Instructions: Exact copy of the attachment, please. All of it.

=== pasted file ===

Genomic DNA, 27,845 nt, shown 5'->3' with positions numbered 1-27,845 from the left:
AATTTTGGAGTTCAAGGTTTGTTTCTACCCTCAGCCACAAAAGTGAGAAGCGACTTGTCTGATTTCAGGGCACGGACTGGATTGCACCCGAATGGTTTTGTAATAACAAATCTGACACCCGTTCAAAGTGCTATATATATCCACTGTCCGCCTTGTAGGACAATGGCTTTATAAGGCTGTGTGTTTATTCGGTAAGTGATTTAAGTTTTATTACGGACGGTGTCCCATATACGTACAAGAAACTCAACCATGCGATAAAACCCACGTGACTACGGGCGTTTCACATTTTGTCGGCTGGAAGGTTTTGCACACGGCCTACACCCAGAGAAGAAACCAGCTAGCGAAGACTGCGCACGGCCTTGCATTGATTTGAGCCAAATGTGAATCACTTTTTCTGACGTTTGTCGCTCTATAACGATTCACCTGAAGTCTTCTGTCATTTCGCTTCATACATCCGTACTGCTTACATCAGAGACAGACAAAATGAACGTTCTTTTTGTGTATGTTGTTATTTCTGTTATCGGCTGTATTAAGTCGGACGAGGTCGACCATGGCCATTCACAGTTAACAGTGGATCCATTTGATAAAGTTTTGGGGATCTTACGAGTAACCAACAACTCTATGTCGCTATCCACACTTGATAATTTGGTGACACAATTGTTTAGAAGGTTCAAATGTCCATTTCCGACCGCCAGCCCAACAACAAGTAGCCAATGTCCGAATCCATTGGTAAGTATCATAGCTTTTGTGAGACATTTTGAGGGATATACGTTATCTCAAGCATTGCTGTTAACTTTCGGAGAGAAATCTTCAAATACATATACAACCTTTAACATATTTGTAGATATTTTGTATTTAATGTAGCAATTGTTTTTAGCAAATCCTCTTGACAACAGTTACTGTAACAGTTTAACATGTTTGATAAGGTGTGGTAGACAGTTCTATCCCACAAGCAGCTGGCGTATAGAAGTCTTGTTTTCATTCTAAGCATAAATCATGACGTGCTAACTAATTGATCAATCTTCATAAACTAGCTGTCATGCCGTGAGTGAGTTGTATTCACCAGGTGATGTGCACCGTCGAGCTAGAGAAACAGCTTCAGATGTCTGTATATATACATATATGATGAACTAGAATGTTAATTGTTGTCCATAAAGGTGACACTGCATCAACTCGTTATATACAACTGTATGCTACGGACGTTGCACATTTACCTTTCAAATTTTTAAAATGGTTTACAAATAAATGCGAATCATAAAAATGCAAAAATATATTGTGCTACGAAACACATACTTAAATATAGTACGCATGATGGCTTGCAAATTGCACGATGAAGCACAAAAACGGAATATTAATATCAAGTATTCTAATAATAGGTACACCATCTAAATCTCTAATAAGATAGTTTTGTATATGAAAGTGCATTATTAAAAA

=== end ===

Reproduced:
Genomic DNA, 27,845 nt, shown 5'->3' with positions numbered 1-27,845 from the left:
AATTTTGGAGTTCAAGGTTTGTTTCTACCCTCAGCCACAAAAGTGAGAAGCGACTTGTCTGATTTCAGGGCACGGACTGGATTGCACCCGAATGGTTTTGTAATAACAAATCTGACACCCGTTCAAAGTGCTATATATATCCACTGTCCGCCTTGTAGGACAATGGCTTTATAAGGCTGTGTGTTTATTCGGTAAGTGATTTAAGTTTTATTACGGACGGTGTCCCATATACGTACAAGAAACTCAACCATGCGATAAAACCCACGTGACTACGGGCGTTTCACATTTTGTCGGCTGGAAGGTTTTGCACACGGCCTACACCCAGAGAAGAAACCAGCTAGCGAAGACTGCGCACGGCCTTGCATTGATTTGAGCCAAATGTGAATCACTTTTTCTGACGTTTGTCGCTCTATAACGATTCACCTGAAGTCTTCTGTCATTTCGCTTCATACATCCGTACTGCTTACATCAGAGACAGACAAAATGAACGTTCTTTTTGTGTATGTTGTTATTTCTGTTATCGGCTGTATTAAGTCGGACGAGGTCGACCATGGCCATTCACAGTTAACAGTGGATCCATTTGATAAAGTTTTGGGGATCTTACGAGTAACCAACAACTCTATGTCGCTATCCACACTTGATAATTTGGTGACACAATTGTTTAGAAGGTTCAAATGTCCATTTCCGACCGCCAGCCCAACAACAAGTAGCCAATGTCCGAATCCATTGGTAAGTATCATAGCTTTTGTGAGACATTTTGAGGGATATACGTTATCTCAAGCATTGCTGTTAACTTTCGGAGAGAAATCTTCAAATACATATACAACCTTTAACATATTTGTAGATATTTTGTATTTAATGTAGCAATTGTTTTTAGCAAATCCTCTTGACAACAGTTACTGTAACAGTTTAACATGTTTGATAAGGTGTGGTAGACAGTTCTATCCCACAAGCAGCTGGCGTATAGAAGTCTTGTTTTCATTCTAAGCATAAATCATGACGTGCTAACTAATTGATCAATCTTCATAAACTAGCTGTCATGCCGTGAGTGAGTTGTATTCACCAGGTGATGTGCACCGTCGAGCTAGAGAAACAGCTTCAGATGTCTGTATATATACATATATGATGAACTAGAATGTTAATTGTTGTCCATAAAGGTGACACTGCATCAACTCGTTATATACAACTGTATGCTACGGACGTTGCACATTTACCTTTCAAATTTTTAAAATGGTTTACAAATAAATGCGAATCATAAAAATGCAAAAATATATTGTGCTACGAAACACATACTTAAATATAGTACGCATGATGGCTTGCAAATTGCACGATGAAGCACAAAAACGGAATATTAATATCAAGTATTCTAATAATAGGTACACCATCTAAATCTCTAATAAGATAGTTTTGTATATGAAAGTGCATTATTAAAAA